Redemption: Songs of Freedom

While my mother was pregnant with me she took me to Bob Marley concert at Madison Square Garden. She told me that I stood up in her stomach throughout the whole performance and when Bob said, “GET UP, GET UP, GET UP, GET UP, GET UP…” during the song “Could You Be Loved,” I was moving uncontrollably. That was September 20th, 1980. He was the opening act the for the Commodores at the Garden and I was on my way to making my grand entrance in a few months.  I’ve always had this amazing connection with Bob Marley. His life, his legacy, and his music have been key components of my being from before I can even remember. In fact, I would argue that he is the most influential artist of our time. At least for me ANYWAY. His messages are timeless and his delivery profoundly beautiful. Today we celebrate the life and legacy of the Honorable Robert Nesta Marley.

Bob Marley is what I call a “Spectrum Artist.” He represents the epitome of spectrum artistry because he is the kind of artist that creates art that can be received intergenerationally, on every level of understanding from simple to complex, from philosophical to comedic, and from enlightened to reflective. This kind of artistry creates multiple access points for people to draw meaning and “ovastanding” from the art. His music and “livity” were/are rooted in a strong belief in Rastafari and are enriched by his experiences as a man.  Bob’s lyrical contributions are embedded with perspectives of spirituality, socio-economic conditions, political climates and their impact on the people,  social issues, global awareness, accountability for humanity, and equal rights.

The  following is an excerpt from the song “We and Dem”

We And Dem Lyrics

We no know how we and dem a-go work this out, oy!
We no know how we and dem a-go work it out.

But someone will ‘ave to pay
For the innocent blood
That they shed every day,
Oh, children, mark my word;
It’s what the Bible say, yeah! yeah!

Oh, we no know how we and dem a-go work this out;
We no know how we and dem a-go work it out.

But in the beginning, Jah created everythin’ (oo-oo-oo-
oo-ooh),
he gave man dominion over all things.
But now it’s too late,
You see, men has lost their faith (oo-oo-oo-oo-ooh),
hey-ey-hey!
Eating up all the flesh from off the earth, eh!

His candor and authentic voice allow us to connect to many experiences that listeners can relate to. Bob was adamant about being BOB unapologetically. His artistry encouraged others to do the same while standing in their independence without neglecting their interdependence.

 

 

This is one of my absolute favorite songs from Bob Marley. As a matter of fact, I use to play this song every morning during one of the most adverse periods of my life.  This song was one of the last recordings of Mr. Marley before his passing on May 11th, 1981. If you really listen to the lyrics, you can clearly see that although fear and hardship are present there is triumph and victory on the horizon.  The tone of his voice and even his cadence at times throughout the song are haunting. He asserts like a conquering lion, ” Ain’t it good to know (I KNOW), Jah will be waiting there.”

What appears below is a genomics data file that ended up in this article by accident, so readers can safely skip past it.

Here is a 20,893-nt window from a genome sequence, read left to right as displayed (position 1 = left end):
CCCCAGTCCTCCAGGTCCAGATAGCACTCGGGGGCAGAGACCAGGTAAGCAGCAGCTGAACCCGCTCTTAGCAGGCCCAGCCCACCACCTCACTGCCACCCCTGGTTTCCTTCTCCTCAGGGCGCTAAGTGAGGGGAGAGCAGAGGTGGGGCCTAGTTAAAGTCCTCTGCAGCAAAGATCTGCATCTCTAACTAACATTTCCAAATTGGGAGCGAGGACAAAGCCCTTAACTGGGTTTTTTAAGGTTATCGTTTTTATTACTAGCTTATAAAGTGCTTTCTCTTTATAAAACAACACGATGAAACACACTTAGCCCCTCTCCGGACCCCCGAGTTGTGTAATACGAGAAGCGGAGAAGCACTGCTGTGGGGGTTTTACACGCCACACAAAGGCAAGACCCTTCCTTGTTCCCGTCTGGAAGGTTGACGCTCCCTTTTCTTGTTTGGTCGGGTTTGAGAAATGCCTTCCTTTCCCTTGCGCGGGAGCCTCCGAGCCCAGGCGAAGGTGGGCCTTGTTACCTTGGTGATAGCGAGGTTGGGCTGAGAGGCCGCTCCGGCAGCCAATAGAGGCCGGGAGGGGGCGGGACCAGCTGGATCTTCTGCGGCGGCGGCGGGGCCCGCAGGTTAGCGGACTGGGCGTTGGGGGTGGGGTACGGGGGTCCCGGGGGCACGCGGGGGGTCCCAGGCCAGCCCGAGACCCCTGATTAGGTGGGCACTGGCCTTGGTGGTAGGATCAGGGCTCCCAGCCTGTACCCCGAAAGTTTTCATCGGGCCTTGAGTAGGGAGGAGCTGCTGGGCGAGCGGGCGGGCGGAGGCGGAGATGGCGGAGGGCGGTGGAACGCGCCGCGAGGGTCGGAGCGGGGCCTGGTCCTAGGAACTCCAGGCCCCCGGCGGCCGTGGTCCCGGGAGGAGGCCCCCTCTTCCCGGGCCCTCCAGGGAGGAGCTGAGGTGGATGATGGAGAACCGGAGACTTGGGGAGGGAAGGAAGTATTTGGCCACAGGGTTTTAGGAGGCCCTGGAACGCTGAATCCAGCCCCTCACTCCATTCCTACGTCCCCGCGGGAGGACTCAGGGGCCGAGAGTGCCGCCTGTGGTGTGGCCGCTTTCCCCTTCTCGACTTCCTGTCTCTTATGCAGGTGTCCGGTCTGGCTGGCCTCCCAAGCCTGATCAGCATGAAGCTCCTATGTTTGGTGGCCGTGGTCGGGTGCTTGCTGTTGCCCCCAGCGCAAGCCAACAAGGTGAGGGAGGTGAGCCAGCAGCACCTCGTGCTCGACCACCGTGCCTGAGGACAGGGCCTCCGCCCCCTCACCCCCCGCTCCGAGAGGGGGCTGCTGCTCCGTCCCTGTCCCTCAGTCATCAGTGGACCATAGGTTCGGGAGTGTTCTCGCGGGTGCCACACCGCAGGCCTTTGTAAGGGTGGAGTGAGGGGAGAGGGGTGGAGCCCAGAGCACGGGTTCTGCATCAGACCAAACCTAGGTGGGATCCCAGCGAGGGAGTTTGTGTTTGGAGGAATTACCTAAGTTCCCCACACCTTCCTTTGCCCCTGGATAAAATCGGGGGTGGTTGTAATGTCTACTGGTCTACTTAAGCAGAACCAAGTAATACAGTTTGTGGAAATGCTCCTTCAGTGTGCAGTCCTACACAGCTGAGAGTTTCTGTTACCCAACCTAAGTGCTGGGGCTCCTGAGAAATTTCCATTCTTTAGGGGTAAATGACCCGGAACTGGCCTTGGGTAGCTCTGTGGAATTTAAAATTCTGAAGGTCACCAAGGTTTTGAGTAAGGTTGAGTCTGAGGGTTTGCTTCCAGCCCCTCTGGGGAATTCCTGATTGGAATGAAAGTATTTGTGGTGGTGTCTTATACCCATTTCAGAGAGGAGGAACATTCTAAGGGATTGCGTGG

Implications for the Classroom

Bob Marley’s work can easily be used as reference point in your Social Studies or ELA classrooms. Songs like “War” and “Zimbabwe,” exhibited his global connections powerfully. “War” quotes His Imperial Majesty Emperor Haile Selassie addressing the United Nations in 1963 and “Zimbabwe” is an anthem celebrating the victory and emergence into independence for the African nation. Also, Mr. Marley’s use of metaphors, morals, similes, tone, mood, and numerous other literary devices make his music fertile ground for an ELA deep dive into the elements.

 

 

WAR
Until the philosophy which hold one race
Superior and another inferior
Is finally and permanently discredited and abandoned
Everywhere is war, me say war

That until there are no longer first class
And second class citizens of any nation
Until the color of a man’s skin
Is of no more significance than the color of his eyes
Me say war

That until the basic human rights are equally
Guaranteed to all, without regard to race
Dis a war

That until that day
The dream of lasting peace, world citizenship
Rule of international morality
Will remain in but a fleeting illusion
To be pursued, but never attained
Now everywhere is war, war

And until the ignoble and unhappy regimes
that hold our brothers in Angola, in Mozambique,
South Africa sub-human bondage
Have been toppled, utterly destroyed
Well, everywhere is war, me say war

War in the east, war in the west
War up north, war down south
War, war, rumors of war

And until that day, the African continent
Will not know peace, we Africans will fight
We find it necessary and we know we shall win
As we are confident in the victory

Of good over evil, good over evil, good over evil
Good over evil, good over evil, good over evil

 

In life, in death, and Redemption, we honor YOU – Mr. Marley

Walk Good, job well done.

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